The “TROFAST Laundry System” IKEA Hack Is the Laundry Pile Solution We’ve Been Looking For

published Jul 5, 2023
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someone taking a shirt out of a pile of clothes
Credit: Photo: Lucy Schaeffer; Prop Styling: Carla Gonzalez-Hart

Anyone with kids will understand industrial engineer (and mom) Başak Anil’s despair at the sheer volume of laundry they create: “After our second baby, the laundry situation in our home went crazy. There were piles of unsorted laundry everywhere.” 

It just stacks up so quickly — not just dirty clothes waiting to be sorted and washed, but clean laundry waiting to be folded and put away, too. The amount of laundry isn’t necessarily even the biggest problem. It isn’t just an activity that you do, it’s a whole process that has to be managed.

So when I came across Anil’s thread on Twitter applying systems logic to laundry using the IKEA TROFAST system (IKEA”s super popular kids toy storage), I was intrigued. I had to talk to her about the system.

The Problem: Laundry Bottleneck

Anil explained to me that when she and her husband first came up with the TROFAST laundry system they realized that the issue wasn’t a capacity problem: “This was a bottleneck problem. Laundry was piling up at three points: sorting pre-wash, folding post-wash, putting away post-wash.”

These points are problematic because they require you to make a hard decision, and decision-making requires attention, which can be a sparse resource, especially for parents. “A thousand other things require your attention, and you run out of it, so you avoid these tasks for as long as you can, which ends up blocking the flow,” shares Anil. 

No matter how much capacity (that is, laundry basket volume) you allocate, it comes down to three psychological bottlenecks:

  • Sorting pre-wash: What can be washed with what? Should I wash this or that? Should it be washed now or tomorrow?
  • Folding post-wash: I have five minutes for myself, should I fold these or should I cook, clean, or scroll Instagram?
  • Putting away post-wash: Where does each item go? What to do with this particular item? 

The Solution: the IKEA TROFAST Laundry System

The TROFAST laundry system has only two elements: buckets and racks. “This system allows sorting, folding, and putting away to be handled in a single bucket,” explains Anil. In short, your laundry basket turns into a ready-to-wear-from drawer. Each rack holds three buckets vertically and you can have each rack represent a category of laundry: lights, darks, wool, baby, toddler, etc.

The family collects dirty laundry in the bottom buckets of each rack, with the top two buckets containing their clean clothes. Anil calls these buckets “atomic laundry units.” The items in each bucket go from dirty to clean in four steps:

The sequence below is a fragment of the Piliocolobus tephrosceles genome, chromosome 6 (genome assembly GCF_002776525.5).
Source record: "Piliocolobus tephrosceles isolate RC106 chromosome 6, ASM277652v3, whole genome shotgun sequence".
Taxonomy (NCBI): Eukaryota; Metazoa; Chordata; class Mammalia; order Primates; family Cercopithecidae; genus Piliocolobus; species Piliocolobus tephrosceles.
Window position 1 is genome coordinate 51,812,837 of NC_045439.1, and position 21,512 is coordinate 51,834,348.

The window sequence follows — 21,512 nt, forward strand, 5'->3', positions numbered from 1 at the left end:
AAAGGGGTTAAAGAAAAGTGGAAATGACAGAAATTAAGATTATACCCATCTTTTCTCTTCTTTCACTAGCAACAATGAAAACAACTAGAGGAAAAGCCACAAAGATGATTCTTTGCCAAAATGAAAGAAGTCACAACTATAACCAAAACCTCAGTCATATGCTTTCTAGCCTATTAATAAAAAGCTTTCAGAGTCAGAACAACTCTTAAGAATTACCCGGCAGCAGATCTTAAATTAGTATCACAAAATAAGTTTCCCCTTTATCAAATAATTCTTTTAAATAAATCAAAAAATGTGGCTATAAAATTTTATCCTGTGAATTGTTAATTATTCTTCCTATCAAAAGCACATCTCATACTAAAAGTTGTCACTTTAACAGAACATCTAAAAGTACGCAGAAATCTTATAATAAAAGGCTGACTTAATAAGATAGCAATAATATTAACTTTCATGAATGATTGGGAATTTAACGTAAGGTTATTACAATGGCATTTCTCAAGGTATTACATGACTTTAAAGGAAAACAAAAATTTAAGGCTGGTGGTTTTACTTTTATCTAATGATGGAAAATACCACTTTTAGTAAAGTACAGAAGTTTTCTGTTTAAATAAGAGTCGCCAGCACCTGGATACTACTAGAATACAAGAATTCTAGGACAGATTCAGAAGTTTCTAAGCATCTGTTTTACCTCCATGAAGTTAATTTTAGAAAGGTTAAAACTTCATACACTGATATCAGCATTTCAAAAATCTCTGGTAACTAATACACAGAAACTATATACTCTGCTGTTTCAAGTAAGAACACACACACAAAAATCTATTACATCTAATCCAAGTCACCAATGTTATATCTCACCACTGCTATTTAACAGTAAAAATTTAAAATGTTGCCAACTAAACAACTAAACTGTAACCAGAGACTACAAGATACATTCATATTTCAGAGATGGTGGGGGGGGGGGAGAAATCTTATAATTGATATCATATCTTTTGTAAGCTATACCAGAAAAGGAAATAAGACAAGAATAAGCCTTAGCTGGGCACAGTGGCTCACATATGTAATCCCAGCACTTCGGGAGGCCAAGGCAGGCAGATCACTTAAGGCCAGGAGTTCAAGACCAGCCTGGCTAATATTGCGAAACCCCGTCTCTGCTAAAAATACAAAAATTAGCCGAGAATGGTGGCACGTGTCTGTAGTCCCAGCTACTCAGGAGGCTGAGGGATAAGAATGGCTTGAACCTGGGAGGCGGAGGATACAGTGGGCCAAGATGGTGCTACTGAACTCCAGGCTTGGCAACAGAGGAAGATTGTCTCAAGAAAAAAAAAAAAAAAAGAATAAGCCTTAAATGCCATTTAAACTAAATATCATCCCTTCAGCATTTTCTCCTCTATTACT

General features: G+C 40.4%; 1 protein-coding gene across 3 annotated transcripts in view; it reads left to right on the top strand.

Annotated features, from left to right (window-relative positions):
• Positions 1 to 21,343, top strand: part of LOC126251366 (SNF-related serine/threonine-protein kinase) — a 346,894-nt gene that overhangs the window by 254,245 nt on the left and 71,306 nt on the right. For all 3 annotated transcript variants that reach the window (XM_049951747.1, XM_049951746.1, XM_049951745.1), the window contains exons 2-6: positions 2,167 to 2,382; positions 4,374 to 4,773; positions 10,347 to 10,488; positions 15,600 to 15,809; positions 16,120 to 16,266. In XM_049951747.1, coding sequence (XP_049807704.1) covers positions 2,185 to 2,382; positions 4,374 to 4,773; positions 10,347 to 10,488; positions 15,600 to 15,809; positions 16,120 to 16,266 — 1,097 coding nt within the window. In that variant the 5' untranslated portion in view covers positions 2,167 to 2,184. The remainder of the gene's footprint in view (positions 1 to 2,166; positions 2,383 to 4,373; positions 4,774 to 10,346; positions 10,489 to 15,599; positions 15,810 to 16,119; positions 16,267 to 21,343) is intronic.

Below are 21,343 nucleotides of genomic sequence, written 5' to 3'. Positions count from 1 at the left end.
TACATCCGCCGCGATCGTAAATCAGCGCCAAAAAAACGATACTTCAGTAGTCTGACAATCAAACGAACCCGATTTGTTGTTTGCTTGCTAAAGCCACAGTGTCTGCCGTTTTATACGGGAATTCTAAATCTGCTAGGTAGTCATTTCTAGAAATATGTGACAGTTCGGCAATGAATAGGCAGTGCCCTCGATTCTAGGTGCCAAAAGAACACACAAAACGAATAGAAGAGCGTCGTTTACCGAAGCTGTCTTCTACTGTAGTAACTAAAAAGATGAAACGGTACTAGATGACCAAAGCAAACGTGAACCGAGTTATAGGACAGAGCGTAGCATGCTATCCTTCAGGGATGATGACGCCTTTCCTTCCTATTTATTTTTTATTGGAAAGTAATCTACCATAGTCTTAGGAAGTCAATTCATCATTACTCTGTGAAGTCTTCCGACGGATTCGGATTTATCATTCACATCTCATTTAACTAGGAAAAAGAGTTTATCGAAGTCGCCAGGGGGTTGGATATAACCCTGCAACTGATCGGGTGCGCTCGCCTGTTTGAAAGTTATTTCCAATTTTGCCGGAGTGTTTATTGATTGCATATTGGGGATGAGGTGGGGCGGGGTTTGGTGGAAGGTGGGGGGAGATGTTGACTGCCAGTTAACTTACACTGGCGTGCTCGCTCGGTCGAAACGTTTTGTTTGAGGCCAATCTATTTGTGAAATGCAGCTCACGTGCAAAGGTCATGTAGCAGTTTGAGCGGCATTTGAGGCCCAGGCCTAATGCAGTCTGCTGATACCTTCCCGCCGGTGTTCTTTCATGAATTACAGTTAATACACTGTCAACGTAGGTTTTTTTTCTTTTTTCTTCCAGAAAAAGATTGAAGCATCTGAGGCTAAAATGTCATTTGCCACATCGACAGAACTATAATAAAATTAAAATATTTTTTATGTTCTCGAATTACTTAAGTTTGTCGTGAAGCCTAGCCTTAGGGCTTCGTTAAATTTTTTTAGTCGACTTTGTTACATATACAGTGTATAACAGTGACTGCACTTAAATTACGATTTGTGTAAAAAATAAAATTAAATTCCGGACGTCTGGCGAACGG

• Step 1: Collect dirty clothes. Dirty clothes are thrown into the bottom bucket of the corresponding rack as soon as they’re used.
  • Step 2: Wash and dry. When they have enough headspace, Anil or her husband pull a dirty bucket and pour it into the washing machine. There is no decision-making because the items inside a bucket have been sorted, so you know that they can be washed together.
  • Step 3: Fold clean clothes. Dried items are then folded back inside the same bucket. If you’re short on time, you can even put the clean clothes right back in unfolded. Again, no decision-making is needed here, because they’re all going back into the same bucket. 
  • Step 4: Place items back in the rack. Now, combine the two half-full clean buckets on the top so that you have an empty bucket. Insert the buckets of clean clothes (one combined, one newly washed) back into the top two spots, and the now-empty bucket into the bottom spot. Keep collecting your dirty items in your now empty bottom bucket. Now you have clean clothes and no piles around.

How to Implement the IKEA TROFAST Laundry System

Anil and her husband sold all of their dressers to invest in the IKEA TROFAST atomic laundry system. They now have eight of these units with mostly medium (9-inch tall) buckets, handling eight categories of clothes. 

“Whatever can be washed and stored together is a category,” she says. Of course, you don’t have to go all in right away. Anil suggests picking a category that goes into the wash most frequently in your home (for example, toddler clothes or adult T-shirts) to become its own singular system. Anil recommends using the entire column of three baskets as a laundry basket and dresser, instead of sorting clothes and placing them back in actual drawers. 

The 9-inch buckets make up a half load in the family’s washing machine, so they run them in short cycles and then dry the items. They do use some of the smaller 4-inch tall buckets, which can be bought separately, where necessary for easier access to smaller items, but still, they don’t combine trays because it creates the additional step of sorting them post-wash. 

Applying an engineer’s logic to household chores lets you build systems around things that handle the largest traffic, such as laundry, and spare your attention for fun activities with your family. “Laundry shouldn’t be something that steals your precious attention,” says Anil.

This post originally published on Apartment Therapy. Read it there: This Engineer Mom’s Ingenious Way to Sort Laundry Using the IKEA TROFAST